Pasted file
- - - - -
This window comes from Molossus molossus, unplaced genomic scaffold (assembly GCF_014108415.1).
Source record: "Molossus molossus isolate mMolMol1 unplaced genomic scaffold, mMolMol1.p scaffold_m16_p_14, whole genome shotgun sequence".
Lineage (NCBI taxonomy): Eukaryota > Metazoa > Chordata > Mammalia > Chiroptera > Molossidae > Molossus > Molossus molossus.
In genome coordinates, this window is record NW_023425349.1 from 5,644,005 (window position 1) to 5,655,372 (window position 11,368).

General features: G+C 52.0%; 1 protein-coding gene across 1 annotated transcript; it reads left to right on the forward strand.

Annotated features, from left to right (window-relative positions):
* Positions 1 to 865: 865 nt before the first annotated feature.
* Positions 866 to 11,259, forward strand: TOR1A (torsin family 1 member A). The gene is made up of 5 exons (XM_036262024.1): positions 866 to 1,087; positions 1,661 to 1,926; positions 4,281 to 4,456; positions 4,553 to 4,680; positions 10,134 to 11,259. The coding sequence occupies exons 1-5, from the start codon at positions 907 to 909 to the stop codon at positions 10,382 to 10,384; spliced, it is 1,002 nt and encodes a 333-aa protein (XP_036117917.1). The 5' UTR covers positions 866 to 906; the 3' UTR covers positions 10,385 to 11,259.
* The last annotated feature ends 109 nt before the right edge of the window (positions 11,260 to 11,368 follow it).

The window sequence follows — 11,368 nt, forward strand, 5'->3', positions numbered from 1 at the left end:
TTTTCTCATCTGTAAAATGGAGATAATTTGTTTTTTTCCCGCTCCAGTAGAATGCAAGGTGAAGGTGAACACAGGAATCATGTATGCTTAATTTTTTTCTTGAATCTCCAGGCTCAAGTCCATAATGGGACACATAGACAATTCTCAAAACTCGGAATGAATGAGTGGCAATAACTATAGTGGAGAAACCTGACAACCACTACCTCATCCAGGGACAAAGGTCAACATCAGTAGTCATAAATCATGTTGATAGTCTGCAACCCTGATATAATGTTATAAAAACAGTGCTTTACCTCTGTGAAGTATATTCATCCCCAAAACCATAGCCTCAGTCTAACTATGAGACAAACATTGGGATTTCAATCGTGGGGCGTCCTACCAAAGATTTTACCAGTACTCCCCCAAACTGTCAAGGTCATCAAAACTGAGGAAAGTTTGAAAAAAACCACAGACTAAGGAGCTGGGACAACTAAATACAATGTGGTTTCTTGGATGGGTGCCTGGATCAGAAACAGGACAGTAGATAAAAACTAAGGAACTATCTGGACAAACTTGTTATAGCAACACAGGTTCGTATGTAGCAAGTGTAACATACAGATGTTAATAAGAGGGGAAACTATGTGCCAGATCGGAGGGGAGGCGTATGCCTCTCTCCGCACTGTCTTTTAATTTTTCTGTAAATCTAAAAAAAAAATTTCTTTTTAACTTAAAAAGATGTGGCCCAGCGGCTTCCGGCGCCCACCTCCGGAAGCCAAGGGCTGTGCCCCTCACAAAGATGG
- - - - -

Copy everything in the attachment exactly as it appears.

This window comes from Molossus molossus, unplaced genomic scaffold (assembly GCF_014108415.1).
Source record: "Molossus molossus isolate mMolMol1 unplaced genomic scaffold, mMolMol1.p scaffold_m16_p_14, whole genome shotgun sequence".
Lineage (NCBI taxonomy): Eukaryota > Metazoa > Chordata > Mammalia > Chiroptera > Molossidae > Molossus > Molossus molossus.
In genome coordinates, this window is record NW_023425349.1 from 5,644,005 (window position 1) to 5,655,372 (window position 11,368).

General features: G+C 52.0%; 1 protein-coding gene across 1 annotated transcript; it reads left to right on the forward strand.

Annotated features, from left to right (window-relative positions):
* Positions 1 to 865: 865 nt before the first annotated feature.
* Positions 866 to 11,259, forward strand: TOR1A (torsin family 1 member A). The gene is made up of 5 exons (XM_036262024.1): positions 866 to 1,087; positions 1,661 to 1,926; positions 4,281 to 4,456; positions 4,553 to 4,680; positions 10,134 to 11,259. The coding sequence occupies exons 1-5, from the start codon at positions 907 to 909 to the stop codon at positions 10,382 to 10,384; spliced, it is 1,002 nt and encodes a 333-aa protein (XP_036117917.1). The 5' UTR covers positions 866 to 906; the 3' UTR covers positions 10,385 to 11,259.
* The last annotated feature ends 109 nt before the right edge of the window (positions 11,260 to 11,368 follow it).

The window sequence follows — 11,368 nt, forward strand, 5'->3', positions numbered from 1 at the left end:
TTTTCTCATCTGTAAAATGGAGATAATTTGTTTTTTTCCCGCTCCAGTAGAATGCAAGGTGAAGGTGAACACAGGAATCATGTATGCTTAATTTTTTTCTTGAATCTCCAGGCTCAAGTCCATAATGGGACACATAGACAATTCTCAAAACTCGGAATGAATGAGTGGCAATAACTATAGTGGAGAAACCTGACAACCACTACCTCATCCAGGGACAAAGGTCAACATCAGTAGTCATAAATCATGTTGATAGTCTGCAACCCTGATATAATGTTATAAAAACAGTGCTTTACCTCTGTGAAGTATATTCATCCCCAAAACCATAGCCTCAGTCTAACTATGAGACAAACATTGGGATTTCAATCGTGGGGCGTCCTACCAAAGATTTTACCAGTACTCCCCCAAACTGTCAAGGTCATCAAAACTGAGGAAAGTTTGAAAAAAACCACAGACTAAGGAGCTGGGACAACTAAATACAATGTGGTTTCTTGGATGGGTGCCTGGATCAGAAACAGGACAGTAGATAAAAACTAAGGAACTATCTGGACAAACTTGTTATAGCAACACAGGTTCGTATGTAGCAAGTGTAACATACAGATGTTAATAAGAGGGGAAACTATGTGCCAGATCGGAGGGGAGGCGTATGCCTCTCTCCGCACTGTCTTTTAATTTTTCTGTAAATCTAAAAAAAAAATTTCTTTTTAACTTAAAAAGATGTGGCCCAGCGGCTTCCGGCGCCCACCTCCGGAAGCCAAGGGCTGTGCCCCTCACAAAGATGG